Masters Thesis

Establishing a protocol for systematic surveys of stranded marine mammals in Humboldt County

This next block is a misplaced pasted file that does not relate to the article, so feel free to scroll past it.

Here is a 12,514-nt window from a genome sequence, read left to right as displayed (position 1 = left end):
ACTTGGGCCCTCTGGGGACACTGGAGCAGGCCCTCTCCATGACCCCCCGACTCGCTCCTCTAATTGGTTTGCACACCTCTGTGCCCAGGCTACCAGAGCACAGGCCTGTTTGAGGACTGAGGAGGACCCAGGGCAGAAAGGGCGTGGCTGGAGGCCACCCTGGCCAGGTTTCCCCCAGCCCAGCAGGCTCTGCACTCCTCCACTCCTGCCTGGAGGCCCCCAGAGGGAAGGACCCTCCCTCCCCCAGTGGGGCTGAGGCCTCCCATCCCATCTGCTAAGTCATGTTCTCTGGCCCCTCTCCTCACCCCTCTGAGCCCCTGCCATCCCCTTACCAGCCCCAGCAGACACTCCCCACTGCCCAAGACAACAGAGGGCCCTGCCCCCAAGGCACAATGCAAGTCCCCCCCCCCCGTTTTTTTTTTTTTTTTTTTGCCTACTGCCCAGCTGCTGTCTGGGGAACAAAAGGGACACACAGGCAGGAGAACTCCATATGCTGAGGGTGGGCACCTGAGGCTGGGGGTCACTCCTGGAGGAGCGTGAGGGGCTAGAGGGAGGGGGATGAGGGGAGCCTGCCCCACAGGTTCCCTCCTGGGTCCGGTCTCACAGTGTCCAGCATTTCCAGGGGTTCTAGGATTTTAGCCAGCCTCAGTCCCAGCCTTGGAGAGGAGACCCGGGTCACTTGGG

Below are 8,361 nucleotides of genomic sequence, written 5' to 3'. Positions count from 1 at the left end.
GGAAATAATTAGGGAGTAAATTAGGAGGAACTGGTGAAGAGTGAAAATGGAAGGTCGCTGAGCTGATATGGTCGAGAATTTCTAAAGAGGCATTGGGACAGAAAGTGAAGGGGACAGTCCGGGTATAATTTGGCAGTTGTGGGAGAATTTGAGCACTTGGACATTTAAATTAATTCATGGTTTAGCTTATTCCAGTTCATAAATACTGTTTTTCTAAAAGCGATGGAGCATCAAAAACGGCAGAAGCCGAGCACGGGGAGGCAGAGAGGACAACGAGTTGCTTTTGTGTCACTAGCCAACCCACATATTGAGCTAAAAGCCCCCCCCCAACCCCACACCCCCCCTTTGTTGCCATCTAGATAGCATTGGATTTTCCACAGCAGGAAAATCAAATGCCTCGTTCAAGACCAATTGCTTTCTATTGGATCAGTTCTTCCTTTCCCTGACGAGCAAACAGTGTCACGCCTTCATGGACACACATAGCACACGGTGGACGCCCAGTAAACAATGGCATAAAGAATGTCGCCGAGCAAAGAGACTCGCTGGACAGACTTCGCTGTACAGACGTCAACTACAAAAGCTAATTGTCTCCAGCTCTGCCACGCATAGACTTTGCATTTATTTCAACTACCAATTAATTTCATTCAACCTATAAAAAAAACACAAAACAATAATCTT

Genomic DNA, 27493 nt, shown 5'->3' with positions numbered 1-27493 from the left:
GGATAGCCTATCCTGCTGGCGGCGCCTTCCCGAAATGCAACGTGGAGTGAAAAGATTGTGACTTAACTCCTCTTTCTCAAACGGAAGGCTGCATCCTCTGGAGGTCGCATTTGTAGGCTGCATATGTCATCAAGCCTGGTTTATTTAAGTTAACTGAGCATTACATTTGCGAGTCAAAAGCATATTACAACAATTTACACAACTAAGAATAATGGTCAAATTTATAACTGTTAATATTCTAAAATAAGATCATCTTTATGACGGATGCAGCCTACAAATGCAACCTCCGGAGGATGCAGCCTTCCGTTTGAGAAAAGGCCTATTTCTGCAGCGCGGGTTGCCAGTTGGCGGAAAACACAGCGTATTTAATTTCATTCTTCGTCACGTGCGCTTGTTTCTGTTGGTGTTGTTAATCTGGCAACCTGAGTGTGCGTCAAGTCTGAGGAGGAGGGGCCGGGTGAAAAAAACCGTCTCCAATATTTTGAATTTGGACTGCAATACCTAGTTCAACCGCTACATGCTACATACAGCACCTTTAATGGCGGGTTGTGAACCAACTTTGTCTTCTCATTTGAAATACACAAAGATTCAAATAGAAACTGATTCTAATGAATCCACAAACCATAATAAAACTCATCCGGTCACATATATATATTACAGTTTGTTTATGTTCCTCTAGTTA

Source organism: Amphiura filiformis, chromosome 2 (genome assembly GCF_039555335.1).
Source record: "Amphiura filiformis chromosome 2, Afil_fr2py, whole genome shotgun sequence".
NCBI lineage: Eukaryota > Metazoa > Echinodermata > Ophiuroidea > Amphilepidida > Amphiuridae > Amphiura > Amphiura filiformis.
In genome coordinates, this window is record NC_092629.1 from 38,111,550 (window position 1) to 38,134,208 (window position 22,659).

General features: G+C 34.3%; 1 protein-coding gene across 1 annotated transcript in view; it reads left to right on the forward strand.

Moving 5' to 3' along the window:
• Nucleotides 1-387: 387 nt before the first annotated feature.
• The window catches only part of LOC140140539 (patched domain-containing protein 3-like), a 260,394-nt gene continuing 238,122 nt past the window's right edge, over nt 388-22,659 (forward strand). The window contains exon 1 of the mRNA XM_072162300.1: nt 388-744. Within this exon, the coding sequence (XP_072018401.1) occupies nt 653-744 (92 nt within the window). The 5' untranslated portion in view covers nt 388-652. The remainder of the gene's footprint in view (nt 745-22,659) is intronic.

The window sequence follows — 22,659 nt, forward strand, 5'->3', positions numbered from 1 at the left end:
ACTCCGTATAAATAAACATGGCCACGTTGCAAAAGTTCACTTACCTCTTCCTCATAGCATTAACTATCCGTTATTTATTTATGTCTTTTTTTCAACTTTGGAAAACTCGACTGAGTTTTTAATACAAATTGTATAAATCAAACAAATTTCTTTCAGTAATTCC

Between October 2011 and September 2013, I designed and implemented an effort-based beach survey protocol for stranded marine mammals and seabirds in Humboldt County. This study was designed to create a baseline data set that is comparable to other programs in the state. I analyzed differences between historical records at Humboldt State University, findings from the systematic surveys, and findings from another program that conducts effort-based surveys for stranded marine vertebrates, the Coastal Observation and Seabird Survey Team (COASST). A mean of 6.0 x10-2 marine mammal carcasses per kilometer (encounter rate) was documented. Seasonal stranding patterns were detected for California sea lion and harbor seals. Three hotspots, or areas of higher encounter rates, were detected at the southern end of the survey range. The average number of marine mammal strandings per year and species diversity per year were compared to those of the historical stranding records from 1975 through 2010. There were more marine mammal strandings and more pinniped species per year documented during systematic surveys than in the historical records. On overlapping beaches, the encounter rate for seabird carcasses was lower for HSU’s MMSP than for COASST. HSU’s MMSP documented a higher encounter rate for marine mammal carcasses than COASST. This may be due to different methods, timing of surveys, or different objectives for the programs. In conclusion, protocol for systematic surveys was designed and pilot-tested, a baseline data set documenting stranding patterns in Humboldt County was established, and collaboration with another effort-based survey program was initiated.